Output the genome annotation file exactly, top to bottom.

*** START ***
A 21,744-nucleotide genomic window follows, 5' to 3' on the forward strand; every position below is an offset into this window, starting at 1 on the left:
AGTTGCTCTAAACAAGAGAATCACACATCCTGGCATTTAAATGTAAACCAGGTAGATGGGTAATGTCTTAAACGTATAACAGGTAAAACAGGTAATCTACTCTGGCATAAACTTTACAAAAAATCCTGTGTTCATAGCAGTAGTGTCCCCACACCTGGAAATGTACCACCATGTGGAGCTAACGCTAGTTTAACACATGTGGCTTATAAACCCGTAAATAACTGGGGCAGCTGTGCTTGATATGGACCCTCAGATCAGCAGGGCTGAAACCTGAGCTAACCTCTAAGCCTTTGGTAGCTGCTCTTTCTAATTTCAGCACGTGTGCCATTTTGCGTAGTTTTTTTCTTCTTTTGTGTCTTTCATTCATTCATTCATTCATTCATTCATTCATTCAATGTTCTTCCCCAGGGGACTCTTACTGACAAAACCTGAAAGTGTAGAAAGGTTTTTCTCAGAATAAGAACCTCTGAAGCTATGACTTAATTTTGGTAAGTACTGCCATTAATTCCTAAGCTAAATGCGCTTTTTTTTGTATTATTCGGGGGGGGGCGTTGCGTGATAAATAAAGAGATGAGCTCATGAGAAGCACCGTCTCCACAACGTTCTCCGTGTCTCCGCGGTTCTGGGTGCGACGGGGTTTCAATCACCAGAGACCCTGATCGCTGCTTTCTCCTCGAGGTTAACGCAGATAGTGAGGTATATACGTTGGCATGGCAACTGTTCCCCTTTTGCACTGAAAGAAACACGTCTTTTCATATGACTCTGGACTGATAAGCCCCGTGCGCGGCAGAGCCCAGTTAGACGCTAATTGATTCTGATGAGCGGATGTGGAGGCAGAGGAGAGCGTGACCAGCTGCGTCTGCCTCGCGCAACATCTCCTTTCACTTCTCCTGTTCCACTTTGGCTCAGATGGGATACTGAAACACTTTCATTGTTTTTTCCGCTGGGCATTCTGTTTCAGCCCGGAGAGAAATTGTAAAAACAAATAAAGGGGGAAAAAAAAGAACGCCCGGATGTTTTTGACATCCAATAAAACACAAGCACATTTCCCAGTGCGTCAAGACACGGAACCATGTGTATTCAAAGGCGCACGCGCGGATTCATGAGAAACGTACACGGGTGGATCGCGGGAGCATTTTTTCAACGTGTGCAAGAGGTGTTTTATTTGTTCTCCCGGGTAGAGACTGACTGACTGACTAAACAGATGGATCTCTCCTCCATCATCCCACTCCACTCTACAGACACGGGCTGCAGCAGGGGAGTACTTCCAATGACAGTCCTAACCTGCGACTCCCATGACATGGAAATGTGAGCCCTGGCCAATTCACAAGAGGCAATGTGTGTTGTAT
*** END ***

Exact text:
A 21,744-nucleotide genomic window follows, 5' to 3' on the forward strand; every position below is an offset into this window, starting at 1 on the left:
AGTTGCTCTAAACAAGAGAATCACACATCCTGGCATTTAAATGTAAACCAGGTAGATGGGTAATGTCTTAAACGTATAACAGGTAAAACAGGTAATCTACTCTGGCATAAACTTTACAAAAAATCCTGTGTTCATAGCAGTAGTGTCCCCACACCTGGAAATGTACCACCATGTGGAGCTAACGCTAGTTTAACACATGTGGCTTATAAACCCGTAAATAACTGGGGCAGCTGTGCTTGATATGGACCCTCAGATCAGCAGGGCTGAAACCTGAGCTAACCTCTAAGCCTTTGGTAGCTGCTCTTTCTAATTTCAGCACGTGTGCCATTTTGCGTAGTTTTTTTCTTCTTTTGTGTCTTTCATTCATTCATTCATTCATTCATTCATTCATTCAATGTTCTTCCCCAGGGGACTCTTACTGACAAAACCTGAAAGTGTAGAAAGGTTTTTCTCAGAATAAGAACCTCTGAAGCTATGACTTAATTTTGGTAAGTACTGCCATTAATTCCTAAGCTAAATGCGCTTTTTTTTGTATTATTCGGGGGGGGGCGTTGCGTGATAAATAAAGAGATGAGCTCATGAGAAGCACCGTCTCCACAACGTTCTCCGTGTCTCCGCGGTTCTGGGTGCGACGGGGTTTCAATCACCAGAGACCCTGATCGCTGCTTTCTCCTCGAGGTTAACGCAGATAGTGAGGTATATACGTTGGCATGGCAACTGTTCCCCTTTTGCACTGAAAGAAACACGTCTTTTCATATGACTCTGGACTGATAAGCCCCGTGCGCGGCAGAGCCCAGTTAGACGCTAATTGATTCTGATGAGCGGATGTGGAGGCAGAGGAGAGCGTGACCAGCTGCGTCTGCCTCGCGCAACATCTCCTTTCACTTCTCCTGTTCCACTTTGGCTCAGATGGGATACTGAAACACTTTCATTGTTTTTTCCGCTGGGCATTCTGTTTCAGCCCGGAGAGAAATTGTAAAAACAAATAAAGGGGGAAAAAAAAGAACGCCCGGATGTTTTTGACATCCAATAAAACACAAGCACATTTCCCAGTGCGTCAAGACACGGAACCATGTGTATTCAAAGGCGCACGCGCGGATTCATGAGAAACGTACACGGGTGGATCGCGGGAGCATTTTTTCAACGTGTGCAAGAGGTGTTTTATTTGTTCTCCCGGGTAGAGACTGACTGACTGACTAAACAGATGGATCTCTCCTCCATCATCCCACTCCACTCTACAGACACGGGCTGCAGCAGGGGAGTACTTCCAATGACAGTCCTAACCTGCGACTCCCATGACATGGAAATGTGAGCCCTGGCCAATTCACAAGAGGCAATGTGTGTTGTAT